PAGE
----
Total Solar Eclipse in Oregon

Wonder. Awe. That was the experience of watching the solar eclipse. Words rarely fail me but this one is a challenge to describe.

My sister, our friend and I took in this extraordinary event from the deck of my sister’s house overlooking the forest. We stared through our eclipse glasses at an image of a diminishing orange orb surrounded by absolute blackness, and alternated with taking the glasses off to watch the changing light around us. We wondered what behavior we’d see from the birds that ignored us during their repeated trips to the feeders—hairy woodpeckers, hummingbirds, juncos, red-breasted nuthatches, Steller’s jays, chestnut-backed chickadees.


Red-breasted nuthatch

Red-breasted nuthatch


Hairy woodpecker


Steller’s jay


Chestnut-backed chickadee

In the beginning, there was no obvious change in the landscape. But what a show unfolded above us, as the curve of the moon’s shadow began to make its way across the face of the sun, a barely visible spot that we watched gradually reach totality in a little more than an hour. The image reminded me of a harvest moon with its amber color through my glasses. Except the expanding crescent shape looked nothing like the moon.

The temperature dropped and a breeze picked up. The shadows around us grew longer. We were astonished as all around us, countless crescent shapes of light shone on the wood grain of the deck, juxtaposed against the shadows of the leaves.


A chair made of simple beige and gold lined fabric became the sun’s canvas for a work of art.

The light continued to fade. It was unlike any light we had ever seen, not at all like dusk. The birds fell silent.

Then… the lines! Shadow bands raced across the ground. And the light suddenly vanished.

We took off our eclipse glasses and stared at the dark image and the corona shining around it, listening to essentially the whole town of Corvallis cheering along with us. How could we not?

As the moon’s shadow moved, a bright flash like a strobe pierced the sky as the first sunlight returned. Over a bit more than an hour, we watched the sun come back. The birds sang again and eventually the crescent shapes disappeared.

It left us breathless. We agreed there really are no words to genuinely describe the experience. Everyone who shared it that I’ve spoken with has said the same. Millions of people on our small planet twirling in the universe, unified in amazement.

Watch a 30-second timelapse video of the eclipse in Corvallis, from the Washington Post/Reuters.

Pinnacles National Park – At a Distance and Up Close

After many years of drought, Northern California this spring was a vibrant palette of colorful plants. Back in April before the blistering heat of what is now summer, I spent a few days at Pinnacles National Park exploring the contrast of the rough rock and the graceful flowers and bright lichens.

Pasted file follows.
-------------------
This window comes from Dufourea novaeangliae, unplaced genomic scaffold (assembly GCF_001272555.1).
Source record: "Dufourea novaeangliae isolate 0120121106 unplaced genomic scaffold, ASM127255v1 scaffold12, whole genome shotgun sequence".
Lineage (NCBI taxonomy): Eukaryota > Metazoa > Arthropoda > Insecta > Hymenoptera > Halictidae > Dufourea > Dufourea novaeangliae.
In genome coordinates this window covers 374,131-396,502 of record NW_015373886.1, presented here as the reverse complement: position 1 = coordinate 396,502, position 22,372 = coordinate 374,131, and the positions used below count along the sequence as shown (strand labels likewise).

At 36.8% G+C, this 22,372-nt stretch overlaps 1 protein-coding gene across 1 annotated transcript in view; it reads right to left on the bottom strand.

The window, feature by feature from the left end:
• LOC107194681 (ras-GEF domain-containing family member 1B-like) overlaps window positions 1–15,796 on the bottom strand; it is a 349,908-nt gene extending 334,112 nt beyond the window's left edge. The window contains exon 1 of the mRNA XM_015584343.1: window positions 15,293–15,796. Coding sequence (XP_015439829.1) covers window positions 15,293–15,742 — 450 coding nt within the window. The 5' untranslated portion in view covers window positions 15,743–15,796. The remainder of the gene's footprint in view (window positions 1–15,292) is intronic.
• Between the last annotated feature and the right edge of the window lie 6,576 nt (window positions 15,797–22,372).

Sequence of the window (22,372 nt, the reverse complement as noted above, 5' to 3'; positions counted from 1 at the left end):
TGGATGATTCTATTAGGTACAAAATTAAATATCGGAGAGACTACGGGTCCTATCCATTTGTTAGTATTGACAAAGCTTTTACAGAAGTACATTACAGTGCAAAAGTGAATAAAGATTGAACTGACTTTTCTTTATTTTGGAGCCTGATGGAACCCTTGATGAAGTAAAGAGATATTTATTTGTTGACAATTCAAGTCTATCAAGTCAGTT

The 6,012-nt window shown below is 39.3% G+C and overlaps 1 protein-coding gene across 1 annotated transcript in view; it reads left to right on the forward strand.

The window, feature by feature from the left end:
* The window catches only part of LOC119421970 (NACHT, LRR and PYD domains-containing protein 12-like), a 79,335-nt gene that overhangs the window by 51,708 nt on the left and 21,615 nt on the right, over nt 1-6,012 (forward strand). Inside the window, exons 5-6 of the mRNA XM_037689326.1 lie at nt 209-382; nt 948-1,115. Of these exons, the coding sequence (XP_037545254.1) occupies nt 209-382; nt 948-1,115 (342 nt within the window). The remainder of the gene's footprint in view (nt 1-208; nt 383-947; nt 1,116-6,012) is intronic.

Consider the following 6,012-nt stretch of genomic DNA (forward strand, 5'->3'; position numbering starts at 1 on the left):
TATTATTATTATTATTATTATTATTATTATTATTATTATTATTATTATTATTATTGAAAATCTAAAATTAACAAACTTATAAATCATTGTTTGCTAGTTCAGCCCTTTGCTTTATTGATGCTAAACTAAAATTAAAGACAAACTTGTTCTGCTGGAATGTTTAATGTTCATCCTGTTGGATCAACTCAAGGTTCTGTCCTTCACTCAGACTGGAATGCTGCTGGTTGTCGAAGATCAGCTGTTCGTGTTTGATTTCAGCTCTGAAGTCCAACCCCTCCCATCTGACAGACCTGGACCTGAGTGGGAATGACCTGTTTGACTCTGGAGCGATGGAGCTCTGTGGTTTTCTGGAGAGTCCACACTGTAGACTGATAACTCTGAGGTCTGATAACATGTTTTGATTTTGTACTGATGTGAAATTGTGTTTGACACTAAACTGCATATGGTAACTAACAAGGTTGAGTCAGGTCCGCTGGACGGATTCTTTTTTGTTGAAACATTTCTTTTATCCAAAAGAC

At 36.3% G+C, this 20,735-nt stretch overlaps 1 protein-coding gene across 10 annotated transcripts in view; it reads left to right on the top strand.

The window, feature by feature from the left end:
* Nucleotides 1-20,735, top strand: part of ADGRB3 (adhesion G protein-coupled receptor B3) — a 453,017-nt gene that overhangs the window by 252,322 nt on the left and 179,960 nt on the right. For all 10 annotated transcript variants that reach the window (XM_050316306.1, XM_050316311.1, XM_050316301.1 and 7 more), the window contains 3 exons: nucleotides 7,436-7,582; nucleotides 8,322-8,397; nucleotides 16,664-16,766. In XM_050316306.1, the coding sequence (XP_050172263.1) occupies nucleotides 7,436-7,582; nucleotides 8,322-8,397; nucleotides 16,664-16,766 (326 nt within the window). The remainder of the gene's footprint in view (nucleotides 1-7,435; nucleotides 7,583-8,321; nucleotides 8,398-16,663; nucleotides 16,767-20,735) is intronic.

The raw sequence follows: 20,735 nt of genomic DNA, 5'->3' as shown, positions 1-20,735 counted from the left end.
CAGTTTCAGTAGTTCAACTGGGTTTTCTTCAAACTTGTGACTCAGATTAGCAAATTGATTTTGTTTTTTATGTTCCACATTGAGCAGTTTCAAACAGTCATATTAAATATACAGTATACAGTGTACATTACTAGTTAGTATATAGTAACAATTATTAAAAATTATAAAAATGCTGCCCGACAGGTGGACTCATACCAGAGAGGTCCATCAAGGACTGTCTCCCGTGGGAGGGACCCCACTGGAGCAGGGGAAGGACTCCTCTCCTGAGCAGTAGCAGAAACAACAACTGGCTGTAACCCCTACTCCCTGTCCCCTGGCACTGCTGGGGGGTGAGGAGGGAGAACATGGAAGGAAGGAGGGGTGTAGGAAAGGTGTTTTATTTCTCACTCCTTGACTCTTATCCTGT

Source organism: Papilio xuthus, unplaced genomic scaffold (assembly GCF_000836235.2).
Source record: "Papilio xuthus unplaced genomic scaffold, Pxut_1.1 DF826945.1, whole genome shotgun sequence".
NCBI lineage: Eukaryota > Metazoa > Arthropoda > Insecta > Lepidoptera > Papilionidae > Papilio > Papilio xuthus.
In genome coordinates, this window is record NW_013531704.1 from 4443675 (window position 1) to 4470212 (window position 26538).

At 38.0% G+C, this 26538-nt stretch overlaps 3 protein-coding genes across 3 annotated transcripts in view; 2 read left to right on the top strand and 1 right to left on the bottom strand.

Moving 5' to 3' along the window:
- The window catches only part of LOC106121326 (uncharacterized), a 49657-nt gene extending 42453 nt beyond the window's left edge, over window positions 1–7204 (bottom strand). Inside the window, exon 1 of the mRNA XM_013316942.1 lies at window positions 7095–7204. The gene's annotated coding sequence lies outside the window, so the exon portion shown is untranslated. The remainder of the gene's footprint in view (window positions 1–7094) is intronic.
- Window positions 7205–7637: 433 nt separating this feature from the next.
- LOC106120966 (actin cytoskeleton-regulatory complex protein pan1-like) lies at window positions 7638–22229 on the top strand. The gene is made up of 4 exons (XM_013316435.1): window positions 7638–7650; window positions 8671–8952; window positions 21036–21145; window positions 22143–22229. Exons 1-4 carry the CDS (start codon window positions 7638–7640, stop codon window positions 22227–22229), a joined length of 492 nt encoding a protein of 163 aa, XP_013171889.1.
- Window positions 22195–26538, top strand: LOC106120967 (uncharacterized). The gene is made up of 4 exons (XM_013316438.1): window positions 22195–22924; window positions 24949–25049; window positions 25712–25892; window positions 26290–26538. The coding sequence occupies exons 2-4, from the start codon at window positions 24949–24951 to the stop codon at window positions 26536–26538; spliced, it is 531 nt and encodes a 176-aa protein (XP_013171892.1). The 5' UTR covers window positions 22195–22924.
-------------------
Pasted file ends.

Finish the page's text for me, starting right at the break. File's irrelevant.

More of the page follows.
The pinnacles are a geologic formation that grew out of two plates of the earth’s crust coming together, with an ancient volcano and erosion thrown into the mix. The humps and spires of the High Peaks Trail arise from the rolling hills below, and they are a frequent haunt of endangered California condors that have been reintroduced here.


View of the High Peaks from below

As I hiked up, the unique formations began to come into view.
The High Peaks Trail is not for the faint of heart with its overhangs and steep steps carved into the rockface. Some places have handrails.
In some places, the rock surface itself is the option to steady yourself.
Climbing up to the top rewards you with sweeping views.

As always when in nature, many of the wonders require a look up close. Spring life was everywhere, from lichens on the rocks to wildflowers.

Lizard in the sunshine

Bush poppy

Blue witch

Fiddleneck

Silver bush lupine

Pipestems

Wooly paintbrush

California poppy, the official state flower

Fremont’s monkeyflower

Gray mules ears

Bitter root growing on the trail, with the protection someone constructed around it

Unknown flowers

Lichen

Multiple species of lichen

Let the Beauty We Love Be What We Do

Let the beauty we love be what we do. There are hundreds of ways to kneel and kiss the ground. – Rumi, 13th century

I stopped when the coyote and I met eyes, I descending the Marin Headlands trail and she standing a couple hundred yards away down the hill. For the next few minutes we meandered in the same direction across the landscape, with me stopping to let her move on unhurried before we would cross paths again. When I started my car to head home, she emerged once more. I cut the engine and watched as she spotted a gopher, got into position, pounced, stuck her nose in the hole when she missed, and eventually moved off.